"I praise you, for I am fearfully and wonderfully made. Wonderful are your works; my soul knows it very well." {Psalms 139:14}

We used to say that people with optimistic outlooks looked at the world through “rose colored glasses.” They might say today, “I’m lookin’ at the world through ma’ rose colored glasses.” Today many are lookin’ at the world through “morose “ colored glasses. Their sullen, ill-tempered and angry disposition is always affecting their worldview. It is morose until they get their way. Until they get what they want by political antics and filibustering. They have little to do with what enhances others or the whole. That is, what helps the commonwealth or “all of us” collectively.


Fifty states are somewhat independent of one another. However, none are too big to fail. And if one fails all are affected. If one hoards all the resources then others go without. Is it ludicrous or is it not—that this nation cannot get toilet paper to the stores for consumers or at one point, water? Are you kidding? The reality is that the fifty are one and the one is fifty. As Benjamin Franklin is famous for saying at the signing of the Declaration of Independence, “We must, indeed, all hang together or, most assuredly, we shall all hang separately.” He went on to say that what he meant was that they had opportunity to do something none of them could do alone. We have opportunity to defeat coronavirus if we hang together. We have opportunity to win the world to Jesus if we all hang together. If we do not view our lives as bound together in a commonwealth we shall all suffer the consequences.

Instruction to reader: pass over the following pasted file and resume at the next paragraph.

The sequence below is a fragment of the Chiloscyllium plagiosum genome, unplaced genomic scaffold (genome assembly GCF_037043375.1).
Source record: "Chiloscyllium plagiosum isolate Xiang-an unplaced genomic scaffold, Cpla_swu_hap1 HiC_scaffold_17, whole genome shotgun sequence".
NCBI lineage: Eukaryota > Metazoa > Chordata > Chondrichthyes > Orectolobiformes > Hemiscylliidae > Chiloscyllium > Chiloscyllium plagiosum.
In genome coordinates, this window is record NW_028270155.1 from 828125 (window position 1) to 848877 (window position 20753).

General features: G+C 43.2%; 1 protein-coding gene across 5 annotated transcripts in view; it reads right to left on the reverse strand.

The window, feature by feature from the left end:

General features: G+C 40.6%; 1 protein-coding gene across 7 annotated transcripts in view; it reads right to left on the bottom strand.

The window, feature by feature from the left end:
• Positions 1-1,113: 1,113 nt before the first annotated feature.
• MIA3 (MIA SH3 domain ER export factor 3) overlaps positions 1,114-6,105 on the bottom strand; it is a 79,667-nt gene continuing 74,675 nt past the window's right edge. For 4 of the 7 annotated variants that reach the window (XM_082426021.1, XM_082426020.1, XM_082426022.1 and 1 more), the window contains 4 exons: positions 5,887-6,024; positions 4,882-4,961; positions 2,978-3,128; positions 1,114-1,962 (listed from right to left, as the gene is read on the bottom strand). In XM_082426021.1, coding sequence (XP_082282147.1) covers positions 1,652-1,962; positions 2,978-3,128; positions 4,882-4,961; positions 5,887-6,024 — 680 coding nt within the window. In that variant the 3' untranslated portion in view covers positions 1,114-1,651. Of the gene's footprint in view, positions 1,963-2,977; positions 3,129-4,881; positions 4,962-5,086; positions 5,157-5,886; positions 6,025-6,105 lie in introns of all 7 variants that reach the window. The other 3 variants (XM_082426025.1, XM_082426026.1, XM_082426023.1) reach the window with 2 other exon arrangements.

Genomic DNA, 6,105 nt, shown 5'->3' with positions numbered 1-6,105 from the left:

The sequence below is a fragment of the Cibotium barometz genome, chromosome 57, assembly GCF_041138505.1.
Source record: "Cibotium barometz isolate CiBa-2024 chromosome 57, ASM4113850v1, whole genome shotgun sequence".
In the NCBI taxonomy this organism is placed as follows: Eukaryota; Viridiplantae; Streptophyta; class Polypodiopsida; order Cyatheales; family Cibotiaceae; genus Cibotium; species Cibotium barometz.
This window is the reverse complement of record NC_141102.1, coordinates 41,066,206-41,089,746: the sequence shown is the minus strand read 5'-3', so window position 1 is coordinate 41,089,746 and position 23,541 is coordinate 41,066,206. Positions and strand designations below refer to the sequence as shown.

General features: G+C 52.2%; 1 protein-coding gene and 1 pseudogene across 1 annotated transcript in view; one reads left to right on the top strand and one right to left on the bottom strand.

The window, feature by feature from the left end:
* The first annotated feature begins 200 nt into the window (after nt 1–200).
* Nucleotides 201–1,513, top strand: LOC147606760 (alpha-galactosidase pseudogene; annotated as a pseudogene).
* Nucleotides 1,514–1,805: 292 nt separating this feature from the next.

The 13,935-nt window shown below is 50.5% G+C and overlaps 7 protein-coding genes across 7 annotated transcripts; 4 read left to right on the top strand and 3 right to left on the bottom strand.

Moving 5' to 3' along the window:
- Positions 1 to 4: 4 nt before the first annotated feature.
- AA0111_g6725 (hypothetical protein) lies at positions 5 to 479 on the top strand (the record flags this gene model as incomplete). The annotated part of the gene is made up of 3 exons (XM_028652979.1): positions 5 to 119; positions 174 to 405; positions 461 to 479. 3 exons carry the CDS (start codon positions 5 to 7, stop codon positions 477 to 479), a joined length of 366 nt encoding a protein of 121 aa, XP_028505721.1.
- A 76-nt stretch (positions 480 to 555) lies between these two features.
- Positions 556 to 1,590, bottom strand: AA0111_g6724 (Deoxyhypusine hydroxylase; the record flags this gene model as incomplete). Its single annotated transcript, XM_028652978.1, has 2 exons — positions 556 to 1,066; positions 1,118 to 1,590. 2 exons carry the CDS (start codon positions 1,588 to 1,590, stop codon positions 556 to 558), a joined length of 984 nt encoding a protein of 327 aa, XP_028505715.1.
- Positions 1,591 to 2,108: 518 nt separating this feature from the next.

The same in true in every church. We are many members but all part of one body. It is the work and survival of the body that is crucial in any endeavor of the church. Jesus said, “They’ll know you … by your love for one another.” (John 13:35) He was talking about disciples. They would be known as his disciples because of their love for one another. There is no one member of less value or worth. How much is a soul worth? More than a submarine, I think. That is like Jesus saying to Peter that forgiveness was not given one, two or three times but by seventy sevens. In other words, incalculable.


What happens when government is based on individuals all with a myopic vision of a single agenda? The same thing that happens in a church where everyone has their own narrow and self-oriented agenda—either it 1) fails to continue in existence or, 2) nothing really gets done. There is no impact for Christ and self begins to wither, especially in the heat of the day or the crisis of life, because it is no longer connected to the vine. In my previous post to you, I was not advocating the abandonment of your church for a church without walls. On the contrary, I was simply making the point that the church with walls is irrelevant if there is no discipleship and no witness outside of those four walls. There must be a breaking of the stained-glass barrier as Richard Womack wrote in 1973. It is still true today.